Abatwa

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Abatwa/Abathwa/Batwa is a derivative root word common to the Bantu language group of sub-Saharan Africa. It is often mistakenly glossed as 'elf' or 'spirit'. It actually means at its root Twa people.

The most common contemporary usage of the word is among the Zulu speaking population of South Africa where it takes on a meaning of dwarf or 'Bushmen' in reference to the former hunter-gatherers of the region. There are still peoples of South Africa that identify as Abatwa in the Drakensberg Mountains region and around Chrissiesmeer (see ǁXegwi language).[1]

References[edit]

  • Francis, Michael(2009) ‘Silencing the past: Historical and archaeological colonisation of the Southern San [Abatwa] KwaZulu-Natal, South Africa’. Anthropology Southern Africa Vol 32 (3 & 4).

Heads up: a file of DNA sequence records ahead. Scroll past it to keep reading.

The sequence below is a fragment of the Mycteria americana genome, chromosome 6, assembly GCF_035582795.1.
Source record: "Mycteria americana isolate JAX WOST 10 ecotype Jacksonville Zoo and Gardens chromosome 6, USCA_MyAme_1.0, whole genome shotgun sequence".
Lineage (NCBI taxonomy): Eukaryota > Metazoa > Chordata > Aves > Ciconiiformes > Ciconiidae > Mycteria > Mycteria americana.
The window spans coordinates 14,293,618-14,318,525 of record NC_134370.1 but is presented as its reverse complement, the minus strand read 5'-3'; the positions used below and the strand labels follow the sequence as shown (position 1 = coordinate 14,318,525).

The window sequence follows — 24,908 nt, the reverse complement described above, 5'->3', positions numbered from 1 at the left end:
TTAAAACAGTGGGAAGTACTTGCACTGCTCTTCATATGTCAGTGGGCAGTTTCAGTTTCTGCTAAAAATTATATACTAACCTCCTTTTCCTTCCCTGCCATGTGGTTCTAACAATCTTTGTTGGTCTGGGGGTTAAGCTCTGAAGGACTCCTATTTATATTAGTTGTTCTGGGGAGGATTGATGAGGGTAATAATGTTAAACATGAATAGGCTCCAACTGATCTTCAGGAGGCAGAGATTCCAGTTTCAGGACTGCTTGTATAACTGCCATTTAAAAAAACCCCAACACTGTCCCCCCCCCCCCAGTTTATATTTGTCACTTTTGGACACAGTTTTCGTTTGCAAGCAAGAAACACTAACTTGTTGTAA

• Francis, Michael (2009) ‘Abatwa–The Eland Ceremony’ in Encyclopaedia of Social Movement Media. Sage Publications.
  • Francis, Michael (2007) PhD Thesis University of KwaZulu-Natal: ‘Explorations in ethnicity and social change among San descendents of the Drakensberg Mountains, KwaZulu-Natal’.

Notes[edit]